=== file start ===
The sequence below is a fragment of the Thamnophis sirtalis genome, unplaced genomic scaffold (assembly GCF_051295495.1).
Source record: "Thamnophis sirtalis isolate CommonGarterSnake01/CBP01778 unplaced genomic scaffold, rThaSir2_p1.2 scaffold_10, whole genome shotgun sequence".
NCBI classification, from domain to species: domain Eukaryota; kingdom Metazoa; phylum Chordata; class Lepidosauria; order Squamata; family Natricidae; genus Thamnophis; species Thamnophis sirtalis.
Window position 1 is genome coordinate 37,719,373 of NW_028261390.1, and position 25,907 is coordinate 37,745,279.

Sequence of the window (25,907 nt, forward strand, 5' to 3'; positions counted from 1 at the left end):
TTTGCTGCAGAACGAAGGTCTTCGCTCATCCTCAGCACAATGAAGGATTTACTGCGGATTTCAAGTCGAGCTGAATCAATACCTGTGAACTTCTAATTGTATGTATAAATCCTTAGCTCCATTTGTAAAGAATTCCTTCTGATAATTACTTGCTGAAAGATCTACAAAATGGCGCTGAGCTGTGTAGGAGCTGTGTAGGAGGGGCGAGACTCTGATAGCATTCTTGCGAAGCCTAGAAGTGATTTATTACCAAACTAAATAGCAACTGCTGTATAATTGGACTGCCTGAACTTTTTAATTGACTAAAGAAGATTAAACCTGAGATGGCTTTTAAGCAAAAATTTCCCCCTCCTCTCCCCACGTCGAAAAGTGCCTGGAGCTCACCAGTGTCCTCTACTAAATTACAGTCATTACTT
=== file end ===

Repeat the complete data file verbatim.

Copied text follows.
The sequence below is a fragment of the Thamnophis sirtalis genome, unplaced genomic scaffold (assembly GCF_051295495.1).
Source record: "Thamnophis sirtalis isolate CommonGarterSnake01/CBP01778 unplaced genomic scaffold, rThaSir2_p1.2 scaffold_10, whole genome shotgun sequence".
NCBI classification, from domain to species: domain Eukaryota; kingdom Metazoa; phylum Chordata; class Lepidosauria; order Squamata; family Natricidae; genus Thamnophis; species Thamnophis sirtalis.
Window position 1 is genome coordinate 37,719,373 of NW_028261390.1, and position 25,907 is coordinate 37,745,279.

Sequence of the window (25,907 nt, forward strand, 5' to 3'; positions counted from 1 at the left end):
TTTGCTGCAGAACGAAGGTCTTCGCTCATCCTCAGCACAATGAAGGATTTACTGCGGATTTCAAGTCGAGCTGAATCAATACCTGTGAACTTCTAATTGTATGTATAAATCCTTAGCTCCATTTGTAAAGAATTCCTTCTGATAATTACTTGCTGAAAGATCTACAAAATGGCGCTGAGCTGTGTAGGAGCTGTGTAGGAGGGGCGAGACTCTGATAGCATTCTTGCGAAGCCTAGAAGTGATTTATTACCAAACTAAATAGCAACTGCTGTATAATTGGACTGCCTGAACTTTTTAATTGACTAAAGAAGATTAAACCTGAGATGGCTTTTAAGCAAAAATTTCCCCCTCCTCTCCCCACGTCGAAAAGTGCCTGGAGCTCACCAGTGTCCTCTACTAAATTACAGTCATTACTT